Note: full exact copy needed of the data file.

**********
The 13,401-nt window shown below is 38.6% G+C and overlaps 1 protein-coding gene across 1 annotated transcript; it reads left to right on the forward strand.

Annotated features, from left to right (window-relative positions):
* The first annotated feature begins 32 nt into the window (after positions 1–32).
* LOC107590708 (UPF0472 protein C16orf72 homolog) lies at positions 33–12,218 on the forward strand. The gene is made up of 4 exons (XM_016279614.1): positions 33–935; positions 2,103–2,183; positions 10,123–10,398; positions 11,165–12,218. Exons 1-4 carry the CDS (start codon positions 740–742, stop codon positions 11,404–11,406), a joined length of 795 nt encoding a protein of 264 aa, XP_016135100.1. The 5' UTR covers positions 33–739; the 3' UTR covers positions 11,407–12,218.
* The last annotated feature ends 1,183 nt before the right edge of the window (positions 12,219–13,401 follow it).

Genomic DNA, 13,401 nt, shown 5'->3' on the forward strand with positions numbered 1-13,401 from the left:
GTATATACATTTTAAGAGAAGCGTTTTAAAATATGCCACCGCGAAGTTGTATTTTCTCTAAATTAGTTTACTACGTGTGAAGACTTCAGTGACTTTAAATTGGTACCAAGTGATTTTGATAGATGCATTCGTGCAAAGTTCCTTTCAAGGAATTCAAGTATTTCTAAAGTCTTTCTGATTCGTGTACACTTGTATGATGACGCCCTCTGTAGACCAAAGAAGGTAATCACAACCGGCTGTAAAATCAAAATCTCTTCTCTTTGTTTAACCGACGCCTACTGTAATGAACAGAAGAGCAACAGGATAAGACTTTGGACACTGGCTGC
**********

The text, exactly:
The 13,401-nt window shown below is 38.6% G+C and overlaps 1 protein-coding gene across 1 annotated transcript; it reads left to right on the forward strand.

Annotated features, from left to right (window-relative positions):
* The first annotated feature begins 32 nt into the window (after positions 1–32).
* LOC107590708 (UPF0472 protein C16orf72 homolog) lies at positions 33–12,218 on the forward strand. The gene is made up of 4 exons (XM_016279614.1): positions 33–935; positions 2,103–2,183; positions 10,123–10,398; positions 11,165–12,218. Exons 1-4 carry the CDS (start codon positions 740–742, stop codon positions 11,404–11,406), a joined length of 795 nt encoding a protein of 264 aa, XP_016135100.1. The 5' UTR covers positions 33–739; the 3' UTR covers positions 11,407–12,218.
* The last annotated feature ends 1,183 nt before the right edge of the window (positions 12,219–13,401 follow it).

Genomic DNA, 13,401 nt, shown 5'->3' on the forward strand with positions numbered 1-13,401 from the left:
GTATATACATTTTAAGAGAAGCGTTTTAAAATATGCCACCGCGAAGTTGTATTTTCTCTAAATTAGTTTACTACGTGTGAAGACTTCAGTGACTTTAAATTGGTACCAAGTGATTTTGATAGATGCATTCGTGCAAAGTTCCTTTCAAGGAATTCAAGTATTTCTAAAGTCTTTCTGATTCGTGTACACTTGTATGATGACGCCCTCTGTAGACCAAAGAAGGTAATCACAACCGGCTGTAAAATCAAAATCTCTTCTCTTTGTTTAACCGACGCCTACTGTAATGAACAGAAGAGCAACAGGATAAGACTTTGGACACTGGCTGC